Janesville, 143 other cities will remain metropolitans after all
MADISON, Wis. (WMTV) - A federal classification change that could have potentially cost Janesville and over 140 other U.S. cities major funding dollars is being put on hold.
On Tuesday, the Office of Management and Budget walked back a proposal that would have reclassified cities with populations between 50,000 and 100,000 residents as micropolitans, rather than metropolitans. The agency noted the course chase keeps the policy in line with revised recommendations by the Standards Review Committee.
The new plan would require a metro area to have at least 100,000 people in its core city to count as an MSA. That would double the 50,000-person threshold that has been in place for 70 years. Cities that fall in that middle ground would be re-classified as micropolitan statistical areas.
Beyond Janesville, four other Wisconsin cities could lose MSA status: Fond du Lac, Oshkosh, Sheboygan and Wausau-Weston. Just across the Mississippi River, Dubuque, Iowa, also falls just under the six-digit threshold.
“My take is that the proposal is not good for Janesville,” City Manager Mark Freitag told NBC15 News around the time the proposal was announced. He added that the city was “quite surprised” by the plan.
NBC15 News has reached out to Freitag for a follow up comment following Tuesday’s OMB announcement and will update this story with any response.
Several housing, transportation and Medicare reimbursement programs are tied to communities being metropolitan statistical areas, or MSAs, so the designation change concerns some city officials.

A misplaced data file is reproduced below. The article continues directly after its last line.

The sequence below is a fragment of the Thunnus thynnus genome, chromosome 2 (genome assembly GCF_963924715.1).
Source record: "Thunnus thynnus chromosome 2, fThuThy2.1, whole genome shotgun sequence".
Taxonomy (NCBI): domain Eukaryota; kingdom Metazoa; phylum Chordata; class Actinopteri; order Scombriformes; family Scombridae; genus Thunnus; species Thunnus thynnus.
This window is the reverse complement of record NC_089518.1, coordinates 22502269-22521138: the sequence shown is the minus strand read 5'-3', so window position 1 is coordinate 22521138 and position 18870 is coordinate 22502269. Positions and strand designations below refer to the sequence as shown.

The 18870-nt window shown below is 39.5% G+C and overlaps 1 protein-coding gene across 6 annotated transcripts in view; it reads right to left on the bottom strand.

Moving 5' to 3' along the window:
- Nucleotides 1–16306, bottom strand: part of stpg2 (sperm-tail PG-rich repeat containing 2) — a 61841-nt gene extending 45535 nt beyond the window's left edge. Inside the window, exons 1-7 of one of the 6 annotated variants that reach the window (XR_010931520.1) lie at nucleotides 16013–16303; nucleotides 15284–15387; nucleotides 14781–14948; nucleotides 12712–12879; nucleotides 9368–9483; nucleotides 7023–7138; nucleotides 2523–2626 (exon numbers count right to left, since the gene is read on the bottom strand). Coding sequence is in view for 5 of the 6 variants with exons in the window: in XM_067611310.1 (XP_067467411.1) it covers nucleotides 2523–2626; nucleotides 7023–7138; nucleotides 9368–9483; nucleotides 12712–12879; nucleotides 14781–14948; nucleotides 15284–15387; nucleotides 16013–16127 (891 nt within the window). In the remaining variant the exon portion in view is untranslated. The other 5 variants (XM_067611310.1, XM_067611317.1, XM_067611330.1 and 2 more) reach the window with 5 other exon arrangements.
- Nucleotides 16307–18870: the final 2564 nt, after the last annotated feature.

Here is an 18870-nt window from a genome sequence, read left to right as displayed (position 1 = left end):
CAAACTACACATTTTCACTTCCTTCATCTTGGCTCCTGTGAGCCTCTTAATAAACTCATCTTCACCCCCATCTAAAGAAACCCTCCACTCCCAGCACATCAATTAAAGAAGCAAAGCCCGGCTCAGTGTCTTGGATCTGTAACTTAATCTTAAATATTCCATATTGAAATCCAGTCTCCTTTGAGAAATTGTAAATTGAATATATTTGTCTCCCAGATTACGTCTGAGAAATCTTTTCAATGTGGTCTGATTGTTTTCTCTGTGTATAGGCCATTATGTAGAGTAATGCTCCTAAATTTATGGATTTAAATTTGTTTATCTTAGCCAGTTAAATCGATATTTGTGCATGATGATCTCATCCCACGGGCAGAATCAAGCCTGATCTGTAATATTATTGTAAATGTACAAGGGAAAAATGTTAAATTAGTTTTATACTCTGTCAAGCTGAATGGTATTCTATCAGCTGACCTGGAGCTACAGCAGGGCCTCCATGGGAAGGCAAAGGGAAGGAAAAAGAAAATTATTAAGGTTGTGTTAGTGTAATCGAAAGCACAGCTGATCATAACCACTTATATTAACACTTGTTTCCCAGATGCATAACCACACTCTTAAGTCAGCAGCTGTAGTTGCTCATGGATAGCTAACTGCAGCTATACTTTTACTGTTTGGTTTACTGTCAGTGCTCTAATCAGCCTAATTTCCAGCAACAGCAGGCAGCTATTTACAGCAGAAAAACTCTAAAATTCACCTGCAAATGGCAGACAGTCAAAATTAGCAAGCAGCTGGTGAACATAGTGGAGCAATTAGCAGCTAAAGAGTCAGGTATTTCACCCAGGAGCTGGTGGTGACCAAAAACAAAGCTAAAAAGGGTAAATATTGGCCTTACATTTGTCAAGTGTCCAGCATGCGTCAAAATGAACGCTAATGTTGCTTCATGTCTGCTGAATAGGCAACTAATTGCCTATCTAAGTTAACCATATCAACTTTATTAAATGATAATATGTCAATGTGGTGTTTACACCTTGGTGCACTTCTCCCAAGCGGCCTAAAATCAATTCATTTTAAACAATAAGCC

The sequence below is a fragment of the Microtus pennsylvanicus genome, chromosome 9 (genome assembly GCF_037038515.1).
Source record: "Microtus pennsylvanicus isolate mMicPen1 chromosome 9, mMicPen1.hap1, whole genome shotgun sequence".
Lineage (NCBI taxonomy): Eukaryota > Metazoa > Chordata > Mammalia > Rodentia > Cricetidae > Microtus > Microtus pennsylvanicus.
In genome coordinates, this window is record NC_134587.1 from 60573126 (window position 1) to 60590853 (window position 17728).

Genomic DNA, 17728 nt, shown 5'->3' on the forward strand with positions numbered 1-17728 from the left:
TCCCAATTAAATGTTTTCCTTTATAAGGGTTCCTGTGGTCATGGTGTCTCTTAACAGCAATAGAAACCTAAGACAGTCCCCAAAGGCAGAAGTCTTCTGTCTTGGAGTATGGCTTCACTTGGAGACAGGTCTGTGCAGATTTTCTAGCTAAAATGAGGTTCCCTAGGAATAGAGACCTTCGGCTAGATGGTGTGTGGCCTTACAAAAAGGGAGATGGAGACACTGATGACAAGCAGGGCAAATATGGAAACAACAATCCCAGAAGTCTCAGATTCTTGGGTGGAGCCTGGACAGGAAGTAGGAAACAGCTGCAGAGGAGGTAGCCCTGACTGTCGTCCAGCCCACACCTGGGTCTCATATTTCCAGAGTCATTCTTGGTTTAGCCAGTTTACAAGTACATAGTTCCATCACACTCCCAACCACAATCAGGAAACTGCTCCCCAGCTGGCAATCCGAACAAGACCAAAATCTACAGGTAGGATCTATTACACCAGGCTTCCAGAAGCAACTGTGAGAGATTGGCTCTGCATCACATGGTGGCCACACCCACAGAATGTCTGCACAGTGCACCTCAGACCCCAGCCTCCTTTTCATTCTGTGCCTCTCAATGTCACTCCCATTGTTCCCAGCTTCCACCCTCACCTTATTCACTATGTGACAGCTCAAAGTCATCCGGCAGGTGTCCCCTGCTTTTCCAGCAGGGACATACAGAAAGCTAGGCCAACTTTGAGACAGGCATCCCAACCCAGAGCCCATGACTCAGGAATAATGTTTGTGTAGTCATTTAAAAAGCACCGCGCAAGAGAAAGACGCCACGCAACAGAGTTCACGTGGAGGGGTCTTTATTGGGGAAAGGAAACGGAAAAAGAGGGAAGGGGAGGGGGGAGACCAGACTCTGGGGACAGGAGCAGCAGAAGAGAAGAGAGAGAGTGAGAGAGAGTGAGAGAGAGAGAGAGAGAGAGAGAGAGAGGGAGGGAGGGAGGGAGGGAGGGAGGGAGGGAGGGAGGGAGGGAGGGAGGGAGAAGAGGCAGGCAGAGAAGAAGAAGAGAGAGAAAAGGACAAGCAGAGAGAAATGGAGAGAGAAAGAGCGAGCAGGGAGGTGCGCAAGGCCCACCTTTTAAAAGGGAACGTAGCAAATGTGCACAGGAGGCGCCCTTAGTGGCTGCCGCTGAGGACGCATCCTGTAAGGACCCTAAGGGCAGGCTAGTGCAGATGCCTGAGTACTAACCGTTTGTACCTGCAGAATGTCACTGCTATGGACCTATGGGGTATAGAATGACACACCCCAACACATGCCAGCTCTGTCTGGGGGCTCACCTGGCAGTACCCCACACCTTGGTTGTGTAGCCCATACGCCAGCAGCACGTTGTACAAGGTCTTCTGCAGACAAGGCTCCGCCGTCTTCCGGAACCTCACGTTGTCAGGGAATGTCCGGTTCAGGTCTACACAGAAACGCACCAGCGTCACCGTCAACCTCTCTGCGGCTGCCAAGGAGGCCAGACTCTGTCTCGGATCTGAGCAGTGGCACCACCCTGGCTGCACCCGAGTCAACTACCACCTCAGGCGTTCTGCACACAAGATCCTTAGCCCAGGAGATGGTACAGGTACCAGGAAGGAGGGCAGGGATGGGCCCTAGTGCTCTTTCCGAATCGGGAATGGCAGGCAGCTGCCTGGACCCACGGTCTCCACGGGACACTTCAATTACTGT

Statisticians had argued the change in designations has been a long time coming, given that the U.S. population has more than doubled since 1950. Back then, about half of U.S. residents lived in metros; now, 86% do.
Nancy Potok, a former chief statistician of the Office of Management and Budget who helped develop the new recommendations, acknowledged that officials in some cities will be upset with the changes because they believe it could hurt efforts to lure jobs or companies to their communities.
The proposal garnered significant bi-partisan pushback as well, with Democratic Senator Tammy Baldwin and Republican Rep. Bryan Steil joined bipartisan letters within their respective chambers urging the Office of Management and Budget to reconsider the plan.
In its statement, OMB indicated the agency is still concerned about metropolitan status keeping up with population growth and stated it plans to work with the Standards Review Committee with an eye toward conducting more research and reaching out to affected parties so they can revisit the issue when it comes time for the 2030 standards update.
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